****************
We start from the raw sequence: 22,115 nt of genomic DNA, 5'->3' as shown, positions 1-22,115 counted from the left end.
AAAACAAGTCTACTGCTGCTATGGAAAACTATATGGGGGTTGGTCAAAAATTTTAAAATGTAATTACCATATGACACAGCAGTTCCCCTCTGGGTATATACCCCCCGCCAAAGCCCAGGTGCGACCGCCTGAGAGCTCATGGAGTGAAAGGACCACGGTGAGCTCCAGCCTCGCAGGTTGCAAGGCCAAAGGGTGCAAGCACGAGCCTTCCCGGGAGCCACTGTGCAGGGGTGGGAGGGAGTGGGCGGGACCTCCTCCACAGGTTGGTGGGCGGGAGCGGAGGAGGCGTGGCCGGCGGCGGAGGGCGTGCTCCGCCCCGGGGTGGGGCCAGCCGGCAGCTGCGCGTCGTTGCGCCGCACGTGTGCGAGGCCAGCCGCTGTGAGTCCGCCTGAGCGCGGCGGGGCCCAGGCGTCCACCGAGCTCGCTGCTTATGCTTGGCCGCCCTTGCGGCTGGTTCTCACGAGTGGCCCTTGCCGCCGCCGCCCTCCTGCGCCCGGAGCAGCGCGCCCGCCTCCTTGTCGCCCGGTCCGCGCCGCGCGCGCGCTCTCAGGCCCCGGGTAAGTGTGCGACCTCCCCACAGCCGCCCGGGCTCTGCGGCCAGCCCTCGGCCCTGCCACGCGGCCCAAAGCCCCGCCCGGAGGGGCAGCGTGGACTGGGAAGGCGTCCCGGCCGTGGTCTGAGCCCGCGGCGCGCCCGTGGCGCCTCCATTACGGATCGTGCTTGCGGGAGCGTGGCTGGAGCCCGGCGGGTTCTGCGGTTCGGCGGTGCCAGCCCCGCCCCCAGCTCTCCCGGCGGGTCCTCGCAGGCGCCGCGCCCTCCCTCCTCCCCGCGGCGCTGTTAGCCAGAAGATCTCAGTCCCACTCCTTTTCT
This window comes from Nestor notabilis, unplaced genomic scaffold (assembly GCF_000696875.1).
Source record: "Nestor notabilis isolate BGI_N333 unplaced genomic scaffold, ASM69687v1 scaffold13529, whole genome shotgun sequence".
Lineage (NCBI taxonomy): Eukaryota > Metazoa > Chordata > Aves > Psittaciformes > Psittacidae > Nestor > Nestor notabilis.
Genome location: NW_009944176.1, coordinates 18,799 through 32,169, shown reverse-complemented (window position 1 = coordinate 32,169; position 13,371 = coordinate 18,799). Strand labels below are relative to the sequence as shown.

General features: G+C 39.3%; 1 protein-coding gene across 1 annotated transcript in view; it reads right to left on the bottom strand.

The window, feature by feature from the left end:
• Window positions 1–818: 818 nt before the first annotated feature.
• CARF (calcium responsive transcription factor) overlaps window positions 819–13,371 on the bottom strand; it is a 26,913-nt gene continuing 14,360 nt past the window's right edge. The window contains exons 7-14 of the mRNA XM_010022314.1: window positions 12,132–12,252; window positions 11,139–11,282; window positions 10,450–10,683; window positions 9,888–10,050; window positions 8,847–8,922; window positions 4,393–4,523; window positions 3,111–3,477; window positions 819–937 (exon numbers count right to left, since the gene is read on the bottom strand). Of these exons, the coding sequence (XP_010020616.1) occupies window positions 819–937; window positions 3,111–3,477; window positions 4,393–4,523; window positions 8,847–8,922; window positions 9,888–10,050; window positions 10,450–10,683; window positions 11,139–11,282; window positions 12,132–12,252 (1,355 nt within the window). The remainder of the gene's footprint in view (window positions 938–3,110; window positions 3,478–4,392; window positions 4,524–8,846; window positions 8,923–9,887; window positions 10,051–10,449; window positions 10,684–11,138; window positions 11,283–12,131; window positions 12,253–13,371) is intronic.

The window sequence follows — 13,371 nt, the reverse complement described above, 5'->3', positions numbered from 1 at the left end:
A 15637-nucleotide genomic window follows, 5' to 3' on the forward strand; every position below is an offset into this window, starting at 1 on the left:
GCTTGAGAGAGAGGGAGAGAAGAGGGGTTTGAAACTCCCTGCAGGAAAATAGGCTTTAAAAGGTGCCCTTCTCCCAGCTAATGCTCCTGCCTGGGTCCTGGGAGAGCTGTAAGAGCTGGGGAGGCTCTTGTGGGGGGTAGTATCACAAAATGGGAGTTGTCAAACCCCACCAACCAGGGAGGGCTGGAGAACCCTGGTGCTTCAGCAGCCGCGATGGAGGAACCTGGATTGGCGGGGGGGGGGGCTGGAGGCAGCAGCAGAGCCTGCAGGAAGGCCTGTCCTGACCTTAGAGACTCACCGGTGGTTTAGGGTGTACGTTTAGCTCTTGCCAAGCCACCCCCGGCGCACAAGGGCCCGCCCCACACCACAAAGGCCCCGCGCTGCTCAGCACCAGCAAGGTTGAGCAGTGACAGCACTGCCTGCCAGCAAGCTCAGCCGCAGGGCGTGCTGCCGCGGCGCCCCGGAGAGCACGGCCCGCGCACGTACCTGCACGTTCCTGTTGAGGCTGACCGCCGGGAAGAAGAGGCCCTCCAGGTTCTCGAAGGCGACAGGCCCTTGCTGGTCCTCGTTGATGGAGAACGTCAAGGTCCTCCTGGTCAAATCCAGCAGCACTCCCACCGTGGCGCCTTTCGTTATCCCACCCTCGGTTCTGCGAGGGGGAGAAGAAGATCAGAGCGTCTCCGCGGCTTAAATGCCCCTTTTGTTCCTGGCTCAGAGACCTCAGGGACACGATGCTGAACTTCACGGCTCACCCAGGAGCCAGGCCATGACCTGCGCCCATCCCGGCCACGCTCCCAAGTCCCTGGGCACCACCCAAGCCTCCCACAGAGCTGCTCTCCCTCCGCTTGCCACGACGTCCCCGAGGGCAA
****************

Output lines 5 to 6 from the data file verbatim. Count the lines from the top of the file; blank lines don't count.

Lineage (NCBI taxonomy): Eukaryota > Metazoa > Chordata > Aves > Psittaciformes > Psittacidae > Nestor > Nestor notabilis.
Genome location: NW_009944176.1, coordinates 18,799 through 32,169, shown reverse-complemented (window position 1 = coordinate 32,169; position 13,371 = coordinate 18,799). Strand labels below are relative to the sequence as shown.